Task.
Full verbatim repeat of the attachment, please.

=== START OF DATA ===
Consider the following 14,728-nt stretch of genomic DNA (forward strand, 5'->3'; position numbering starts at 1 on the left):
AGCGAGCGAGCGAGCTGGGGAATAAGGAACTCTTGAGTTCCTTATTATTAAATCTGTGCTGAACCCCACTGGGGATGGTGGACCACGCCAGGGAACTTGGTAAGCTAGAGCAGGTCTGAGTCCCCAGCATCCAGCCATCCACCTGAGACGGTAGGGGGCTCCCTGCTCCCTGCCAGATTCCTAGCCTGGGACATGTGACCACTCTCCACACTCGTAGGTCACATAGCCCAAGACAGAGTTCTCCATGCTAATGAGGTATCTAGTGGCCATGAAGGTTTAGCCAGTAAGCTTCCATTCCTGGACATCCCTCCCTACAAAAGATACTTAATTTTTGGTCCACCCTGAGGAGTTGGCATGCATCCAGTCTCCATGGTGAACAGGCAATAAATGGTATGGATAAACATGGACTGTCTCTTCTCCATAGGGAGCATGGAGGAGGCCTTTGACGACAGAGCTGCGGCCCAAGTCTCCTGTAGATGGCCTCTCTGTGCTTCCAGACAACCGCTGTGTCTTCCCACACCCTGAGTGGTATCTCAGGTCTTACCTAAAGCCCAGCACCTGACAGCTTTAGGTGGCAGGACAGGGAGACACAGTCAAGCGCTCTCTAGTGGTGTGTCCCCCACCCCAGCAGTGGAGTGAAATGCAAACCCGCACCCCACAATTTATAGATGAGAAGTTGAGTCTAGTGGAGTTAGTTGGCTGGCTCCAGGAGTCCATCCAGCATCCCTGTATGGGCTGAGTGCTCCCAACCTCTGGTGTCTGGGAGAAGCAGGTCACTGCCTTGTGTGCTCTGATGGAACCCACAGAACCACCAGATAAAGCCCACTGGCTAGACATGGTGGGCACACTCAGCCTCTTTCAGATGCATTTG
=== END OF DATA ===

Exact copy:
Consider the following 14,728-nt stretch of genomic DNA (forward strand, 5'->3'; position numbering starts at 1 on the left):
AGCGAGCGAGCGAGCTGGGGAATAAGGAACTCTTGAGTTCCTTATTATTAAATCTGTGCTGAACCCCACTGGGGATGGTGGACCACGCCAGGGAACTTGGTAAGCTAGAGCAGGTCTGAGTCCCCAGCATCCAGCCATCCACCTGAGACGGTAGGGGGCTCCCTGCTCCCTGCCAGATTCCTAGCCTGGGACATGTGACCACTCTCCACACTCGTAGGTCACATAGCCCAAGACAGAGTTCTCCATGCTAATGAGGTATCTAGTGGCCATGAAGGTTTAGCCAGTAAGCTTCCATTCCTGGACATCCCTCCCTACAAAAGATACTTAATTTTTGGTCCACCCTGAGGAGTTGGCATGCATCCAGTCTCCATGGTGAACAGGCAATAAATGGTATGGATAAACATGGACTGTCTCTTCTCCATAGGGAGCATGGAGGAGGCCTTTGACGACAGAGCTGCGGCCCAAGTCTCCTGTAGATGGCCTCTCTGTGCTTCCAGACAACCGCTGTGTCTTCCCACACCCTGAGTGGTATCTCAGGTCTTACCTAAAGCCCAGCACCTGACAGCTTTAGGTGGCAGGACAGGGAGACACAGTCAAGCGCTCTCTAGTGGTGTGTCCCCCACCCCAGCAGTGGAGTGAAATGCAAACCCGCACCCCACAATTTATAGATGAGAAGTTGAGTCTAGTGGAGTTAGTTGGCTGGCTCCAGGAGTCCATCCAGCATCCCTGTATGGGCTGAGTGCTCCCAACCTCTGGTGTCTGGGAGAAGCAGGTCACTGCCTTGTGTGCTCTGATGGAACCCACAGAACCACCAGATAAAGCCCACTGGCTAGACATGGTGGGCACACTCAGCCTCTTTCAGATGCATTTG